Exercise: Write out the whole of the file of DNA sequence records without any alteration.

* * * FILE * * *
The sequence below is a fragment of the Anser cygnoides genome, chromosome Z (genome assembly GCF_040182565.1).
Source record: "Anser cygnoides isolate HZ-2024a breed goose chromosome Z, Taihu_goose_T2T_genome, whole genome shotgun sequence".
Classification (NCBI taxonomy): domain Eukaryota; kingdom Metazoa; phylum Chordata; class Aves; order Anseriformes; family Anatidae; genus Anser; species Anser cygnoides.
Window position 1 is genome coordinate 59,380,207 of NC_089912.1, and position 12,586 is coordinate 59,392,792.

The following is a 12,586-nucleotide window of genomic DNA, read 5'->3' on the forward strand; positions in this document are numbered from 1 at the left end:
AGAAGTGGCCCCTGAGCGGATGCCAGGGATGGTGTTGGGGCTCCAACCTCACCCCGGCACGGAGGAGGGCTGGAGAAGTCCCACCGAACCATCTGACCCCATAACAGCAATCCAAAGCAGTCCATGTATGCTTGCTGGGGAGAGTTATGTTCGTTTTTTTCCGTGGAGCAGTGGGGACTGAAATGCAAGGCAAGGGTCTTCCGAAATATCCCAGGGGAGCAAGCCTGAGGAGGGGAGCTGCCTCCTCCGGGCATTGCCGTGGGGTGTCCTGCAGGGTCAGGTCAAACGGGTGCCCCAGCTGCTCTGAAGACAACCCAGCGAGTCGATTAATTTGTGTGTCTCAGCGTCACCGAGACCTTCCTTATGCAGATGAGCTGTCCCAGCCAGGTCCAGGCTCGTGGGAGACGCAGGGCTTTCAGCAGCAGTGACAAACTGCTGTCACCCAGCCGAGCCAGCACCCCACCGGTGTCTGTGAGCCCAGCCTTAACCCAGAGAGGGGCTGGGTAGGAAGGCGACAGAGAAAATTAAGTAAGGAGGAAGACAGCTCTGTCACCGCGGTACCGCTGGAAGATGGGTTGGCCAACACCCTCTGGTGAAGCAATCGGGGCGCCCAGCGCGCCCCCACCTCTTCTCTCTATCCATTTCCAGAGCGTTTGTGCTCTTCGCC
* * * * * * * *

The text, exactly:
The sequence below is a fragment of the Anser cygnoides genome, chromosome Z (genome assembly GCF_040182565.1).
Source record: "Anser cygnoides isolate HZ-2024a breed goose chromosome Z, Taihu_goose_T2T_genome, whole genome shotgun sequence".
Classification (NCBI taxonomy): domain Eukaryota; kingdom Metazoa; phylum Chordata; class Aves; order Anseriformes; family Anatidae; genus Anser; species Anser cygnoides.
Window position 1 is genome coordinate 59,380,207 of NC_089912.1, and position 12,586 is coordinate 59,392,792.

The following is a 12,586-nucleotide window of genomic DNA, read 5'->3' on the forward strand; positions in this document are numbered from 1 at the left end:
AGAAGTGGCCCCTGAGCGGATGCCAGGGATGGTGTTGGGGCTCCAACCTCACCCCGGCACGGAGGAGGGCTGGAGAAGTCCCACCGAACCATCTGACCCCATAACAGCAATCCAAAGCAGTCCATGTATGCTTGCTGGGGAGAGTTATGTTCGTTTTTTTCCGTGGAGCAGTGGGGACTGAAATGCAAGGCAAGGGTCTTCCGAAATATCCCAGGGGAGCAAGCCTGAGGAGGGGAGCTGCCTCCTCCGGGCATTGCCGTGGGGTGTCCTGCAGGGTCAGGTCAAACGGGTGCCCCAGCTGCTCTGAAGACAACCCAGCGAGTCGATTAATTTGTGTGTCTCAGCGTCACCGAGACCTTCCTTATGCAGATGAGCTGTCCCAGCCAGGTCCAGGCTCGTGGGAGACGCAGGGCTTTCAGCAGCAGTGACAAACTGCTGTCACCCAGCCGAGCCAGCACCCCACCGGTGTCTGTGAGCCCAGCCTTAACCCAGAGAGGGGCTGGGTAGGAAGGCGACAGAGAAAATTAAGTAAGGAGGAAGACAGCTCTGTCACCGCGGTACCGCTGGAAGATGGGTTGGCCAACACCCTCTGGTGAAGCAATCGGGGCGCCCAGCGCGCCCCCACCTCTTCTCTCTATCCATTTCCAGAGCGTTTGTGCTCTTCGCC